Shot (ice hockey)


Shot (ice hockey)

A shot in ice hockey is an attempt by a player to score a goal by striking the puck with their stick in the direction of the net. There are four basic types of shots in ice hockey:

*The shovel shot is the simplest most basic shot in a shooter's arsenal. Its execution is simply a shoveling motion to push the puck in the desired direction (be it on the forehand, backhand, or in a spearing motion). Players typically resort to shovelling the puck to push loose pucks past a sprawling, or out-of-position goaltender.
*The wrist shot is executed by positioning the puck toward the middle of the blade. From that position the shooter rolls their back wrist quickly, while thrusting the puck forward with the bottom hand. As the blade propels the puck forward the movement of the wrist rolls the puck toward the end of the blade, causing the puck to spin. The tightness of the spin of the puck has an effect much like the spin a quarterback puts on their football pass, resulting in more accuracy. The puck is aimed with the follow-through of the shot, and will typically fly perfectly in the direction of the extension of the stick, resulting in an extremely accurate shot. NHL players most known for their wrist-shot include Petr Nedved, Luc Robitaille, Teemu Selanne, Joe Sakic, and Pavel Datsyuk.
*The snap shot is a combination of both the slap-shot and the wrist shot. The shooter begins by cocking the stick back like a slap-shot (however with not such an exaggerated motion), and finishes with a flicking of the wrist like a wrist shot. The resulting shot has more speed than a wrist shot, while increasing the time it takes to release the shot, balancing its effectiveness. NHL players noted for their snap-shot include Wayne Gretzky, Pavel Bure, Paul Kariya, Patrik Elias, and Alexei Kovalev.
*The slapshot is the hardest yet most telegraphed shot. The player draws their stick back away from the puck, then forcefully brings it forward to strike the puck. The height and postitioning of the follow-through determines the trajectory of the puck. NHL players most known for their slap-shot include: Ilya Kovalchuk, Brett Hull, Sheldon Souray, Al MacInnis, and Mike Modano.
*The backhand shot is a wrist shot released from the back of the blade, and on the player's backhand. This shot is not as powerful or accurate as any of the other shots, but often comes unexpectedly. Backhand shots are primarily taken close to the goal. NHL players known for their backhand-shot include: Pavel Bure, Luc Robitaille, Mark Messier, Marian Hossa, and Phil Esposito.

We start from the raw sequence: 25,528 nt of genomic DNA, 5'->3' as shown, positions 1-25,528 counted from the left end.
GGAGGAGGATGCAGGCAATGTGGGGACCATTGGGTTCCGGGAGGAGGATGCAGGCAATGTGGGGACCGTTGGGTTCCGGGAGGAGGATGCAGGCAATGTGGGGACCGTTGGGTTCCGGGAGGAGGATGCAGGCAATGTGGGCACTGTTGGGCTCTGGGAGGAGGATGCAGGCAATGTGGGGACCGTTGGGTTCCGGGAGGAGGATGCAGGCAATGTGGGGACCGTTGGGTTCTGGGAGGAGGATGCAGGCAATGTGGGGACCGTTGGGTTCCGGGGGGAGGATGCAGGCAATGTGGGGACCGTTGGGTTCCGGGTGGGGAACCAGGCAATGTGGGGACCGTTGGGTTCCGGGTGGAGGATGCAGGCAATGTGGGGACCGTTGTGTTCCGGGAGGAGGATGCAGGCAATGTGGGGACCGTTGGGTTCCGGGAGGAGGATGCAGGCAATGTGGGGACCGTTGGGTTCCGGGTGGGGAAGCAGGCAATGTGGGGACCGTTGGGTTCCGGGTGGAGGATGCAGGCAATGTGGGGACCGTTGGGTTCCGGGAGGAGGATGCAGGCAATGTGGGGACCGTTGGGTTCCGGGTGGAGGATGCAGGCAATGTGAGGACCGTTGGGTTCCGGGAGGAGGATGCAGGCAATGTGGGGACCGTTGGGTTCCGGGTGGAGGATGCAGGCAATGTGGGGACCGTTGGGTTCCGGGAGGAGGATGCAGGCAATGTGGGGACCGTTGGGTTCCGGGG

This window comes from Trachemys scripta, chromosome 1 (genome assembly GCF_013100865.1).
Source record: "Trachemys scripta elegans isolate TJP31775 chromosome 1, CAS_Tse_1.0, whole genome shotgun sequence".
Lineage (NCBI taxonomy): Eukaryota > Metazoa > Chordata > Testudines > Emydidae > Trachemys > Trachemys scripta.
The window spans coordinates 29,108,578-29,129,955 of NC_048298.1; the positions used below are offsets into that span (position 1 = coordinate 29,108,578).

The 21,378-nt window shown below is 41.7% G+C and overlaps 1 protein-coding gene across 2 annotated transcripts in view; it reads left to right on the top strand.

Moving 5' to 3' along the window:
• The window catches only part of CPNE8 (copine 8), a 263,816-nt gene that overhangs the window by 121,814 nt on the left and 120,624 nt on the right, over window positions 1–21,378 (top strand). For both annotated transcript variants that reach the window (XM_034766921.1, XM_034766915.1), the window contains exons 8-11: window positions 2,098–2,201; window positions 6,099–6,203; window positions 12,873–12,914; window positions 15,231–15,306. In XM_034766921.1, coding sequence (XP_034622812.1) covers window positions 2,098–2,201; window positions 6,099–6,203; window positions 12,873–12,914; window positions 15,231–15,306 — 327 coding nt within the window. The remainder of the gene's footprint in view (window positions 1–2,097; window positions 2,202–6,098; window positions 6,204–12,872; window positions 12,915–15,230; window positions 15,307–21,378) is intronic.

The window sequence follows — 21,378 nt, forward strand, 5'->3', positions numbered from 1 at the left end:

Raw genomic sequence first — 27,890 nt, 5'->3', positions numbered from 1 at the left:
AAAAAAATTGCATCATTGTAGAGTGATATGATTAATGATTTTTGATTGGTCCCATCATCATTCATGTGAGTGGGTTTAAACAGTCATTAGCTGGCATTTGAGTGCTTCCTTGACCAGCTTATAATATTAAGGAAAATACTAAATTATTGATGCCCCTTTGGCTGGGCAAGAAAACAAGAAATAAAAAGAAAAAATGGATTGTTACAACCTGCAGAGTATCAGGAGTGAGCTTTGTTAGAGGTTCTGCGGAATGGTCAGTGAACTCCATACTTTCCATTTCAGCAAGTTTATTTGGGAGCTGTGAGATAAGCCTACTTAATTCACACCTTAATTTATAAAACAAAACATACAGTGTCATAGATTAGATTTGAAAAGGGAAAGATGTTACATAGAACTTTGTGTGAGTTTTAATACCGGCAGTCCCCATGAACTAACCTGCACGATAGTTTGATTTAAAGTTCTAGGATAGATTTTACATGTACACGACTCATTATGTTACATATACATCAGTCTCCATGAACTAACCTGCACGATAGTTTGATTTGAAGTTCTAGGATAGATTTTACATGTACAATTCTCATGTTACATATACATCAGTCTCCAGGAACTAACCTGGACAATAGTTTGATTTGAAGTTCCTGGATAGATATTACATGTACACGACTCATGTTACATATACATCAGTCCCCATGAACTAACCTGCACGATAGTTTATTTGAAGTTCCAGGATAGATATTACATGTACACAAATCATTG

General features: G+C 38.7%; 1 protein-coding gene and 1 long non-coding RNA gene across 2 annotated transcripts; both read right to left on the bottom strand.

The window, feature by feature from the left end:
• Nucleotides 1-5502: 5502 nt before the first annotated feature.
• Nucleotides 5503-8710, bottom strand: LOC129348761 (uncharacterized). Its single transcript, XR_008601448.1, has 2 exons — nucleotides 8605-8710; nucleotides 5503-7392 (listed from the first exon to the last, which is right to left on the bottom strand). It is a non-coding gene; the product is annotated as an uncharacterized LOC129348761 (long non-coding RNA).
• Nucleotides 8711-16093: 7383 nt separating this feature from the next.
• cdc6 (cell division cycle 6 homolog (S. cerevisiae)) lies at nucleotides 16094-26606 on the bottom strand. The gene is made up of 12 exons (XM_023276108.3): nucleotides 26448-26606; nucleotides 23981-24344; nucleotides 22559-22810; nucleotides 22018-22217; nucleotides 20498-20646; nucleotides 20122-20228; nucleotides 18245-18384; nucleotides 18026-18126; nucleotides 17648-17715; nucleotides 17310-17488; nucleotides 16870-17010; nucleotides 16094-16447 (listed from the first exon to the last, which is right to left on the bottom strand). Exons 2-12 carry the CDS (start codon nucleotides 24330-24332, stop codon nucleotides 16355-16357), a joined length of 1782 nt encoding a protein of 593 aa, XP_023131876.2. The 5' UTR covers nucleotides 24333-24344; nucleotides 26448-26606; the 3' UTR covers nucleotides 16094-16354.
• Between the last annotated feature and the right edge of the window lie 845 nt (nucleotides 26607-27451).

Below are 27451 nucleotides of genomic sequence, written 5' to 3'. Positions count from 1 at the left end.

*The one timer can be any of the above shots, when fired in a continuous motion off an incoming pass. One player passes the puck to another, and while the pass is incoming the player chooses not to stop the puck, instead firing it as it reaches the shooter. This is the lowest accuracy shot, but makes up for it in the difficulty it creates for a goaltender to properly position himself to defend against it. Due to the elasticity of the rubber (albeit frozen) puck, it can also generate significantly more energy, giving it more speed, and faster elevation. When executed as a slapshot (also called a one-time-slapshot) and finding its way into the goal, it's often known as a "goal-scorers goal" due to the difficulty of the timing and placement of the shot. NHL players known for their one-timers include: Wayne Gretzky, Brett Hull, Pavel Bure, Ilya Kovalchuk, Paul Kariya, Joe Sakic, and Mats Sundin.

A count of how many shots are taken by a team is kept and this is often used as rough guide to which team is being more aggressive and dominant. A scoring attempt in hockey (as opposed to soccer) is officially counted as a shot only when it is directed on goal, resulting in a goal or requiring the goaltender to make a save. This is called a shot on goal. The numbers of shots and saves in a game are especially relevant to goaltenders, whose save percentage is based on how many shots did not get past them. The number of shots taken by skaters and the percentage on which they score is also measured, but these numbers are generally given less weight.

A player is said to shoot left if he holds his stick with the left hand on the bottom and the right hand on top, and is said to be right shot if he holds the stick with the right hand at the bottom and left hand on top. Most right-handed players (that is, in general, players who write, eat, and throw with their right hand) shoot left and most left-handed players shoot right. This is because the bottom hand delivers most of the power while the top hand is responsible for control and stickhandling.

External links

* [http://www.dunedinicehockey.co.nz/tips/shooting.php Shooting tips for beginners - Dunedin Ice Hockey Association]


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